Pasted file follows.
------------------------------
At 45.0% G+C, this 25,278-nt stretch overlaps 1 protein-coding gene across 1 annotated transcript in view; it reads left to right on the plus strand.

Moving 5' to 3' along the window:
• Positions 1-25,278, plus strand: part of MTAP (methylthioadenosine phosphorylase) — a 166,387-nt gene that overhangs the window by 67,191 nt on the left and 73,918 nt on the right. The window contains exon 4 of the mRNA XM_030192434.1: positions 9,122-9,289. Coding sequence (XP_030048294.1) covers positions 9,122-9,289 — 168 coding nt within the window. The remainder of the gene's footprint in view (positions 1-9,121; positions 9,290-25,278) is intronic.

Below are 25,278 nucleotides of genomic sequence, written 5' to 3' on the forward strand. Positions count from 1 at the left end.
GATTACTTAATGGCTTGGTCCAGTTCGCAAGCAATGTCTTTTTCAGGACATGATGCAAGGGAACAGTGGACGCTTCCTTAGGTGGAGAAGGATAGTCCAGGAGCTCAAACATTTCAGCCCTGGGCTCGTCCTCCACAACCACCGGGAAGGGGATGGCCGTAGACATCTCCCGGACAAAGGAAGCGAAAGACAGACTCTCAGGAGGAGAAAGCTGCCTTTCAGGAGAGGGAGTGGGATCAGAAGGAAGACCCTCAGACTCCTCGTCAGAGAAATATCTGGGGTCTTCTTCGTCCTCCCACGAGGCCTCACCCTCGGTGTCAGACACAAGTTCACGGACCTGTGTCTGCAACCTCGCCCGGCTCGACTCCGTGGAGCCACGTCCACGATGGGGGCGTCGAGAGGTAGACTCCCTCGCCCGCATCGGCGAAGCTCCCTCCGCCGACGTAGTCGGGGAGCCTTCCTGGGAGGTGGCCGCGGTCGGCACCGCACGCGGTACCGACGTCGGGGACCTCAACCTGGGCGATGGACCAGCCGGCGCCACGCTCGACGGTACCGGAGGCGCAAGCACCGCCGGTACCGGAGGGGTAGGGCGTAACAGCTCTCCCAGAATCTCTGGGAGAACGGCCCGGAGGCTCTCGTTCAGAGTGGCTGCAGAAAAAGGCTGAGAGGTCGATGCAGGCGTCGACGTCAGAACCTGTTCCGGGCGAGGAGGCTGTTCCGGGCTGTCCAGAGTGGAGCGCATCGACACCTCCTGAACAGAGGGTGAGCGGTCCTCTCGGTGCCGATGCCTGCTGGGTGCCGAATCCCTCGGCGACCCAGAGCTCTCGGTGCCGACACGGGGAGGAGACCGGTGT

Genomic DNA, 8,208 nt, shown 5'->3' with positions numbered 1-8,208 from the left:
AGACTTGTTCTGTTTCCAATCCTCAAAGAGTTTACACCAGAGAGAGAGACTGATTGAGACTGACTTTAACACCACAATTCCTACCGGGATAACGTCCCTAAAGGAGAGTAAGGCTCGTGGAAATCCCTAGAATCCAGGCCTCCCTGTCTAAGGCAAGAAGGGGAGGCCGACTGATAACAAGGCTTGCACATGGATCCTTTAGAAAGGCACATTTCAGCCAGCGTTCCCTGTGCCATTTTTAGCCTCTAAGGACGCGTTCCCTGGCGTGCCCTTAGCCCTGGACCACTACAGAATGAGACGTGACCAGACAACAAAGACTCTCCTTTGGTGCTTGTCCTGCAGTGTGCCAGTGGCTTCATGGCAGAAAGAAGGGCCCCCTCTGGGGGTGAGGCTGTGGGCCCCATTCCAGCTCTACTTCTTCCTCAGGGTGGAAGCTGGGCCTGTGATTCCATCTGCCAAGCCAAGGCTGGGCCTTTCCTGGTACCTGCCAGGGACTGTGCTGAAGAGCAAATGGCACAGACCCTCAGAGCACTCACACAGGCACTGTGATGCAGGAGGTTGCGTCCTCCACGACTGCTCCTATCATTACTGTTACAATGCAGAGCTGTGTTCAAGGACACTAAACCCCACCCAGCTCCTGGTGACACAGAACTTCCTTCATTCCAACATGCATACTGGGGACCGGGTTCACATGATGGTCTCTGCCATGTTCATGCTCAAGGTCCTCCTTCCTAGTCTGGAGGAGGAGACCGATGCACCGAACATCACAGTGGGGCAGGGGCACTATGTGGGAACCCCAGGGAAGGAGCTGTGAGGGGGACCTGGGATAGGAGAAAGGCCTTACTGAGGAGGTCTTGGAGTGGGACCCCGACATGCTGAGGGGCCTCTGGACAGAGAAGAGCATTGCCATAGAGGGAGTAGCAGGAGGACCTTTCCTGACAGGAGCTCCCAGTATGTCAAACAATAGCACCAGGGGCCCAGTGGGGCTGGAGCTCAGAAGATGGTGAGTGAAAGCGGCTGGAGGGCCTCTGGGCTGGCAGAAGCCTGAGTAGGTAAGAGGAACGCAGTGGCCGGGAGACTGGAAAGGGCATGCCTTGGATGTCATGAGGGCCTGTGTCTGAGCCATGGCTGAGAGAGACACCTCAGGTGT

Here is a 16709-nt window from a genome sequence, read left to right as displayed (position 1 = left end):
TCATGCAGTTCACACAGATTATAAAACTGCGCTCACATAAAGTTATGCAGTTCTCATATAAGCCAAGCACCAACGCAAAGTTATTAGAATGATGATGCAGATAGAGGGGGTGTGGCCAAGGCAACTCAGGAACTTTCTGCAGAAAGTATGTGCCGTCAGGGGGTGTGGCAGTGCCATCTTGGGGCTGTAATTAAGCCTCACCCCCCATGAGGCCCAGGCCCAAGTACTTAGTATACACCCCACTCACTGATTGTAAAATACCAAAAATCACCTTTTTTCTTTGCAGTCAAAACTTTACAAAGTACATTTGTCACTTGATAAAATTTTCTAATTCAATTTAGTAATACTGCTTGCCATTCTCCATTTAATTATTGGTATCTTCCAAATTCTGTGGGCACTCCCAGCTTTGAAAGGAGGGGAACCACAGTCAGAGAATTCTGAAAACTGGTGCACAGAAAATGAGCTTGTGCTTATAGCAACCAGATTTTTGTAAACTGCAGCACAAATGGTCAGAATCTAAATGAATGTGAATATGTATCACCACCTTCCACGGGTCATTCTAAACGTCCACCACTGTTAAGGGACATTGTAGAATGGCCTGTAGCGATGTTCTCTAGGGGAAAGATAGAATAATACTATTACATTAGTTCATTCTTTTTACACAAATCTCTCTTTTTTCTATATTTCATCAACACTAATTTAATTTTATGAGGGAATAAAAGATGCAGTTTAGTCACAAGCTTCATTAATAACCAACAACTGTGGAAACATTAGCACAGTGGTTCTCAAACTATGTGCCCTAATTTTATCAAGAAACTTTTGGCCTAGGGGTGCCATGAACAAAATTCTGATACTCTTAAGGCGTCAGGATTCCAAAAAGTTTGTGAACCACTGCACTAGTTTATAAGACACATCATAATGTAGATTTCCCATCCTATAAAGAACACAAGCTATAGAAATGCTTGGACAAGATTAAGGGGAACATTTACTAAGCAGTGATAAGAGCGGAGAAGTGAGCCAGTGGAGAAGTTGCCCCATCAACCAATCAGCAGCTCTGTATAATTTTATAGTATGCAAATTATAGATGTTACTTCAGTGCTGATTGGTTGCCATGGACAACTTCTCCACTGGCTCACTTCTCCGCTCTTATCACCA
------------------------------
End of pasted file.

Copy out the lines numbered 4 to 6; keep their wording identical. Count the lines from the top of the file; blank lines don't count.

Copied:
Below are 25,278 nucleotides of genomic sequence, written 5' to 3' on the forward strand. Positions count from 1 at the left end.
GATTACTTAATGGCTTGGTCCAGTTCGCAAGCAATGTCTTTTTCAGGACATGATGCAAGGGAACAGTGGACGCTTCCTTAGGTGGAGAAGGATAGTCCAGGAGCTCAAACATTTCAGCCCTGGGCTCGTCCTCCACAACCACCGGGAAGGGGATGGCCGTAGACATCTCCCGGACAAAGGAAGCGAAAGACAGACTCTCAGGAGGAGAAAGCTGCCTTTCAGGAGAGGGAGTGGGATCAGAAGGAAGACCCTCAGACTCCTCGTCAGAGAAATATCTGGGGTCTTCTTCGTCCTCCCACGAGGCCTCACCCTCGGTGTCAGACACAAGTTCACGGACCTGTGTCTGCAACCTCGCCCGGCTCGACTCCGTGGAGCCACGTCCACGATGGGGGCGTCGAGAGGTAGACTCCCTCGCCCGCATCGGCGAAGCTCCCTCCGCCGACGTAGTCGGGGAGCCTTCCTGGGAGGTGGCCGCGGTCGGCACCGCACGCGGTACCGACGTCGGGGACCTCAACCTGGGCGATGGACCAGCCGGCGCCACGCTCGACGGTACCGGAGGCGCAAGCACCGCCGGTACCGGAGGGGTAGGGCGTAACAGCTCTCCCAGAATCTCTGGGAGAACGGCCCGGAGGCTCTCGTTCAGAGTGGCTGCAGAAAAAGGCTGAGAGGTCGATGCAGGCGTCGACGTCAGAACCTGTTCCGGGCGAGGAGGCTGTTCCGGGCTGTCCAGAGTGGAGCGCATCGACACCTCCTGAACAGAGGGTGAGCGGTCCTCTCGGTGCCGATGCCTGCTGGGTGCCGAATCCCTCGGCGACCCAGAGCTCTCGGTGCCGACACGGGGAGGAGACCGGTGT

Genomic DNA, 8,208 nt, shown 5'->3' with positions numbered 1-8,208 from the left: